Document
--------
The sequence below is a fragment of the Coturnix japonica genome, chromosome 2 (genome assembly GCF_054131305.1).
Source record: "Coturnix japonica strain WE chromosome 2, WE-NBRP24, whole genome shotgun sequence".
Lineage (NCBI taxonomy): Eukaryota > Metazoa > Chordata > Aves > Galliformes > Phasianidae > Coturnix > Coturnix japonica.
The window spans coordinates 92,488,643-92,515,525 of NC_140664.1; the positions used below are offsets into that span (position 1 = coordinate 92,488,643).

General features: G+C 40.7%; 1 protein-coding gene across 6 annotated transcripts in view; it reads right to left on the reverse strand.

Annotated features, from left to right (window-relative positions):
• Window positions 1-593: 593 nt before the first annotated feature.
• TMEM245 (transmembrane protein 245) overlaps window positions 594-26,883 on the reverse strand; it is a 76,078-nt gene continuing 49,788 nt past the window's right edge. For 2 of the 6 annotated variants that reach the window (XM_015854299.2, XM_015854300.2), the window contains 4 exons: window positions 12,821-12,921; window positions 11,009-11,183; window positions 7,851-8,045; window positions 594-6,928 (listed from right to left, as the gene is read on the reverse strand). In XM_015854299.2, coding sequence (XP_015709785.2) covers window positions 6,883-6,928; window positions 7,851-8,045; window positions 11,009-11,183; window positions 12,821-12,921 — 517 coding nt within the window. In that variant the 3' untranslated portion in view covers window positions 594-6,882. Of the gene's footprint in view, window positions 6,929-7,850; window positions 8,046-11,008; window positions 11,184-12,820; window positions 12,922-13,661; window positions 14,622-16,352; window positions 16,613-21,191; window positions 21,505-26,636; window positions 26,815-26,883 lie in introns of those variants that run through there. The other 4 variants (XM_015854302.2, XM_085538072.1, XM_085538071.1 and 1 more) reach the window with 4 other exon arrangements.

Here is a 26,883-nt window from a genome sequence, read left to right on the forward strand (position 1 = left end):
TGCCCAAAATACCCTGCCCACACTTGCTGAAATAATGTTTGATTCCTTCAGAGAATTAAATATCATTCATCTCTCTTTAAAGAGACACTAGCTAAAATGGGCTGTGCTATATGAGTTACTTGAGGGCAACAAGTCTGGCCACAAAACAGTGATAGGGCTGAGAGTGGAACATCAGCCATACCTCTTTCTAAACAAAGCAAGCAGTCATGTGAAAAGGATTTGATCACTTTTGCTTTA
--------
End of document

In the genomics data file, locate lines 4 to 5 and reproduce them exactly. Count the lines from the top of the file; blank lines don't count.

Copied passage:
The window spans coordinates 92,488,643-92,515,525 of NC_140664.1; the positions used below are offsets into that span (position 1 = coordinate 92,488,643).

General features: G+C 40.7%; 1 protein-coding gene across 6 annotated transcripts in view; it reads right to left on the reverse strand.